Irish actor Fassbender tipped for Venice glory
(Note strong language in paragraph 10)
By Silvia Aloisi
VENICE (Reuters) - A turn as a sex-obsessed New Yorker has made Michael Fassbender a firm favorite for the best actor award at the Venice film festival, capping what reviewers call a breakthrough year for the 34-year-old Irishman.
Fassbender had already impressed film critics with his interpretation of one of the fathers of psychoanalysis, Carl Jung, in "A Dangerous Method," also in competition at the Venice movie showcase.
But it is his performance in Steve McQueen's "Shame," as a handsome executive living comfortably in Manhattan who can only escape his existential angst by seeking casual sex, that has made him the talk of the festival.
"He's a guy who is trying to feel something and then at the same time can't involve himself emotionally with anybody," Fassbender told Reuters in an interview.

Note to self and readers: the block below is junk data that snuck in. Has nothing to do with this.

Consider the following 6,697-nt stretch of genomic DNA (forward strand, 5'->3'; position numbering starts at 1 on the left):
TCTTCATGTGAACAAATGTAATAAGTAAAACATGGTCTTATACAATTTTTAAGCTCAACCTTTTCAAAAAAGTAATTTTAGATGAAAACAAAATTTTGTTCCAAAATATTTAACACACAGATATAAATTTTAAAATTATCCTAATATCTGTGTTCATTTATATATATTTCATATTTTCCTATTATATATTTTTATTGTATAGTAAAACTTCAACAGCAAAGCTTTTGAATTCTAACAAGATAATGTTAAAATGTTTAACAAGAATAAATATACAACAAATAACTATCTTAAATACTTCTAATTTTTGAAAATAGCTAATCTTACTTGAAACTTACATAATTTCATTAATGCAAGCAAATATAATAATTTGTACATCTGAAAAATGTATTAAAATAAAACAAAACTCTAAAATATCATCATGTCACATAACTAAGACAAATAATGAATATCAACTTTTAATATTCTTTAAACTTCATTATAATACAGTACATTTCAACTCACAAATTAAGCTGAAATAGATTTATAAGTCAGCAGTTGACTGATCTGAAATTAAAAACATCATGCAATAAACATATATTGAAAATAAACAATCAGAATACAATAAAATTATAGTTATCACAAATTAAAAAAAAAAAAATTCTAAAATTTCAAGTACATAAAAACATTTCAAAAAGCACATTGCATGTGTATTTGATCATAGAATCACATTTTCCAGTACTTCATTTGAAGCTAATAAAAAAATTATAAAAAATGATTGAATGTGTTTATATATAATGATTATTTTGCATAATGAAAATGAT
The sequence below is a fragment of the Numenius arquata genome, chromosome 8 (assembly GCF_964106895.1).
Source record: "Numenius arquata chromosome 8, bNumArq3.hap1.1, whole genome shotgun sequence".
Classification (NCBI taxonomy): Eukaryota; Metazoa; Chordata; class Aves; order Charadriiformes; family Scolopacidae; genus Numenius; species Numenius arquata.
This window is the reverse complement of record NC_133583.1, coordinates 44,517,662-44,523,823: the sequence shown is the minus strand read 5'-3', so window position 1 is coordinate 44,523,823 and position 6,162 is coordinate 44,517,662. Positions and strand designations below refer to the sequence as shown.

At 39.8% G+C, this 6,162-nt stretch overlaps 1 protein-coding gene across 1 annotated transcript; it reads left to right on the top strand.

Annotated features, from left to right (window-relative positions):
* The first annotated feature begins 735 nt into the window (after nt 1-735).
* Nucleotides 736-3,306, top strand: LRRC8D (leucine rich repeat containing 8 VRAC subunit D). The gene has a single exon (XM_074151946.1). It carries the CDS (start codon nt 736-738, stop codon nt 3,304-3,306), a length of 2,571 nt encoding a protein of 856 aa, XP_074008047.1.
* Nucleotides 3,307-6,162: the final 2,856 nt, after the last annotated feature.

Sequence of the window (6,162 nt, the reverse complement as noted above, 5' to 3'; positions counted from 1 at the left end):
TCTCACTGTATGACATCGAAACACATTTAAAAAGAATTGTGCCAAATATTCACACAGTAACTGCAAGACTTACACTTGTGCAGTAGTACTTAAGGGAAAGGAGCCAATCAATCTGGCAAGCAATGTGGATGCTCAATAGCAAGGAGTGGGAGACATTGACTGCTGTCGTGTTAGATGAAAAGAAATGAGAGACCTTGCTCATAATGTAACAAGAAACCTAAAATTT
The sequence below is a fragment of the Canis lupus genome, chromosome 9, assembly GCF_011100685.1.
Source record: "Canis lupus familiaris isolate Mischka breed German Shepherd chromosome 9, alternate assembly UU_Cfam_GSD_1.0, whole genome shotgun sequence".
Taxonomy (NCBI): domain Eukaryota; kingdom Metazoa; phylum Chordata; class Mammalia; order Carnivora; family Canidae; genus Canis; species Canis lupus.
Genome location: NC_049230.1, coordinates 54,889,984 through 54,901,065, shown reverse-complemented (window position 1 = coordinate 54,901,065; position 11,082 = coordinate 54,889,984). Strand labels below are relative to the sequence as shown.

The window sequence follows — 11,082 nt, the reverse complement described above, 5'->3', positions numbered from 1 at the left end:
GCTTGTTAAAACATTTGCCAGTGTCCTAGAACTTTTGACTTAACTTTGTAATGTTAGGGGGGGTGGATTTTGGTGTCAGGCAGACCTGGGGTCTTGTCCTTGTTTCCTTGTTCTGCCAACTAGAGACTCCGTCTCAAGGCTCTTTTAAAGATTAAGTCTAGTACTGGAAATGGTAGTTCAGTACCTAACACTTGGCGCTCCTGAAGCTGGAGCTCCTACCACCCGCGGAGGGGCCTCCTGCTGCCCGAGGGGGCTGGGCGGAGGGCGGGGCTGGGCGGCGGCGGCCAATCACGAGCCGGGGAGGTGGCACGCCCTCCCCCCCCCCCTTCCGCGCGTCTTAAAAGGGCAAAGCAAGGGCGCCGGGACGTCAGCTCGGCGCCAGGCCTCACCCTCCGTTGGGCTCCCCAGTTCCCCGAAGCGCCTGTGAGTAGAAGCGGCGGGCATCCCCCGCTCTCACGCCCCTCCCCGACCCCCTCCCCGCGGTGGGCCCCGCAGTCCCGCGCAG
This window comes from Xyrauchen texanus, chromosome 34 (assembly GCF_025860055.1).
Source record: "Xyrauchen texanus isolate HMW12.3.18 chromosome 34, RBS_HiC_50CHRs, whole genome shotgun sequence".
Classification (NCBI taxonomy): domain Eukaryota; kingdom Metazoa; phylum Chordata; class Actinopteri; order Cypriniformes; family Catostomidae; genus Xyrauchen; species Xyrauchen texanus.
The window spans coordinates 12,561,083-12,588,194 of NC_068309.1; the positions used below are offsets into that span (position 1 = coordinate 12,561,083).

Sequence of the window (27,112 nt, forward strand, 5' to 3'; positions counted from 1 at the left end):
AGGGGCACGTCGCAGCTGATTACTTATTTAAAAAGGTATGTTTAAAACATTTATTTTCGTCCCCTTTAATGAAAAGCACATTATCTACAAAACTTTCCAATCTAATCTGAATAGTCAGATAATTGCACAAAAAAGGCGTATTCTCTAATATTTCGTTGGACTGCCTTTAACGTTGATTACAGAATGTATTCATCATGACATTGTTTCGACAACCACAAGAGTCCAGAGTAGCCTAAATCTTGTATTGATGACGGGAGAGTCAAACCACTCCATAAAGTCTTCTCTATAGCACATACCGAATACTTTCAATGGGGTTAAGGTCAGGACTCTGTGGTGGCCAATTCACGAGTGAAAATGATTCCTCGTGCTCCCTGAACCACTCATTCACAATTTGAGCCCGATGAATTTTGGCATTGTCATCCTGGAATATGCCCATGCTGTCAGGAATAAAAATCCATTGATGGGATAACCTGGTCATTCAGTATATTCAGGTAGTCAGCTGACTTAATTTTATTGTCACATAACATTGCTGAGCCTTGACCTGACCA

"He has this obsession (with) physical encounters that are pretty joyless and definitely non-emotional, and he is abusing himself, he doesn't like himself.
"After these acts, there is a lot of shame and a lot of self-loathing and so he goes out and has to do it again, to get rid of that feeling, and after the fact there is double the shame, so there is this horrible cyclical pattern going on."
Shame is Fassbender's second film with British video-artist McQueen, whom he credited with changing his life by casting him as hunger striker and IRA member Bobby Sands in "Hunger" (2008), another acclaimed movie. Continued...